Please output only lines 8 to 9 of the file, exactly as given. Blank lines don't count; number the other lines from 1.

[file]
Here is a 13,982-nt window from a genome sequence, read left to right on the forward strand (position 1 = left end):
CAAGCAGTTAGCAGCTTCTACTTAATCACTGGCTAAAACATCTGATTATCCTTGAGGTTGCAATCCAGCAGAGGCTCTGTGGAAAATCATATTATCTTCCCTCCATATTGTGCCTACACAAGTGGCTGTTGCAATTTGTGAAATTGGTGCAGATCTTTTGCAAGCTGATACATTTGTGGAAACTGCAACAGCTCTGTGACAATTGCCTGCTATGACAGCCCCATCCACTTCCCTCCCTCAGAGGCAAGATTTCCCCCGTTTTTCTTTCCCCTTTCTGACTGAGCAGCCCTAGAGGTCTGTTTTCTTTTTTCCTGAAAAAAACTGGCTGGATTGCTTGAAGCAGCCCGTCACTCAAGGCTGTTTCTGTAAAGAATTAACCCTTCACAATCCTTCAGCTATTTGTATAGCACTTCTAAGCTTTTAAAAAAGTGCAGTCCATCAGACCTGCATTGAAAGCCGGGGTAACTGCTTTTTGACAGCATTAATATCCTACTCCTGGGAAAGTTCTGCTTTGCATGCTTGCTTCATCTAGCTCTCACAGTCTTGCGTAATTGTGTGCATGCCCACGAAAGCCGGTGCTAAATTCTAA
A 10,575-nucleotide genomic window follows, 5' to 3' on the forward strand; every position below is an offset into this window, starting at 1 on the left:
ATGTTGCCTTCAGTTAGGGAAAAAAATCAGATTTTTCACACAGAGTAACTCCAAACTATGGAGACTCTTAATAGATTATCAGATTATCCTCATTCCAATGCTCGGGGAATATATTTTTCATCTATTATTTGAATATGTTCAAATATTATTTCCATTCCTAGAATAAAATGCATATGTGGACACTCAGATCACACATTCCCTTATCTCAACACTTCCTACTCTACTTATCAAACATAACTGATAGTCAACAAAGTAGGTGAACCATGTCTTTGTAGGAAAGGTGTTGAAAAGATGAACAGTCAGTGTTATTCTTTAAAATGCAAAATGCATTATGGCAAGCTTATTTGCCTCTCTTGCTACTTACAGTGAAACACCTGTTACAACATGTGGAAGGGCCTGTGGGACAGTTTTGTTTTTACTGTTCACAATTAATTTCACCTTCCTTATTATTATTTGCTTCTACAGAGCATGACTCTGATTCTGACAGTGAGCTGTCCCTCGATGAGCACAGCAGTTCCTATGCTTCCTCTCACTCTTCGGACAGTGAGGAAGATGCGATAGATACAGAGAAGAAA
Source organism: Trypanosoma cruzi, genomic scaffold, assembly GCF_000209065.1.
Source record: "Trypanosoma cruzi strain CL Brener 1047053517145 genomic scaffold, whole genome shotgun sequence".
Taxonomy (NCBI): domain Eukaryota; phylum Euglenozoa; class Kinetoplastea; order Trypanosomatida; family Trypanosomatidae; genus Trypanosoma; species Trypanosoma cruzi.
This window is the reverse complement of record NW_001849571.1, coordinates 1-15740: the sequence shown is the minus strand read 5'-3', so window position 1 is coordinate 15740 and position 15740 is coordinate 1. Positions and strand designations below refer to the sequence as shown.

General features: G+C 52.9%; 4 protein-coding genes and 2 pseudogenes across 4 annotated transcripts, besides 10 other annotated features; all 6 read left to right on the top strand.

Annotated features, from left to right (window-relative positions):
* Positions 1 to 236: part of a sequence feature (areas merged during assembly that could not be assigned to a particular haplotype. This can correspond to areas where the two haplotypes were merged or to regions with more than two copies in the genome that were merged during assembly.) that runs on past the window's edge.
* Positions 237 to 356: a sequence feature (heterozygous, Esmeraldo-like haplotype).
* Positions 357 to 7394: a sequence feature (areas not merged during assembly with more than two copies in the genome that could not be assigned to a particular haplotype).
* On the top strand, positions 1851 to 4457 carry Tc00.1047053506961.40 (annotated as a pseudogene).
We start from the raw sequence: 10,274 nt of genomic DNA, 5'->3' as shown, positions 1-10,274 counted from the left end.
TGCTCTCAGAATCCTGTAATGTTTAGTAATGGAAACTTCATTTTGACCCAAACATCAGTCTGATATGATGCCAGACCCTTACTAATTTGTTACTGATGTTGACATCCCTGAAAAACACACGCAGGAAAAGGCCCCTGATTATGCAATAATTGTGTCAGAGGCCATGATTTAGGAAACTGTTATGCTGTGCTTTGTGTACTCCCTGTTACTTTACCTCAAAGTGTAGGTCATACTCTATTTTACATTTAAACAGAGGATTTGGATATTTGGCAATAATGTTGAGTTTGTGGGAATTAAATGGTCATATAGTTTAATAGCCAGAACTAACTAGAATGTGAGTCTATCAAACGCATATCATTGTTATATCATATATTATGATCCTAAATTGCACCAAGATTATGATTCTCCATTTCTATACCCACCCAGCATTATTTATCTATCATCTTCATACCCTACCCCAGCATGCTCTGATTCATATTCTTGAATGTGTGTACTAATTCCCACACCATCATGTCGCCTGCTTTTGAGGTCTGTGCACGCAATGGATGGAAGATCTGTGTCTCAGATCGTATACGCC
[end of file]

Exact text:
This window is the reverse complement of record NW_001849571.1, coordinates 1-15740: the sequence shown is the minus strand read 5'-3', so window position 1 is coordinate 15740 and position 15740 is coordinate 1. Positions and strand designations below refer to the sequence as shown.

General features: G+C 52.9%; 4 protein-coding genes and 2 pseudogenes across 4 annotated transcripts, besides 10 other annotated features; all 6 read left to right on the top strand.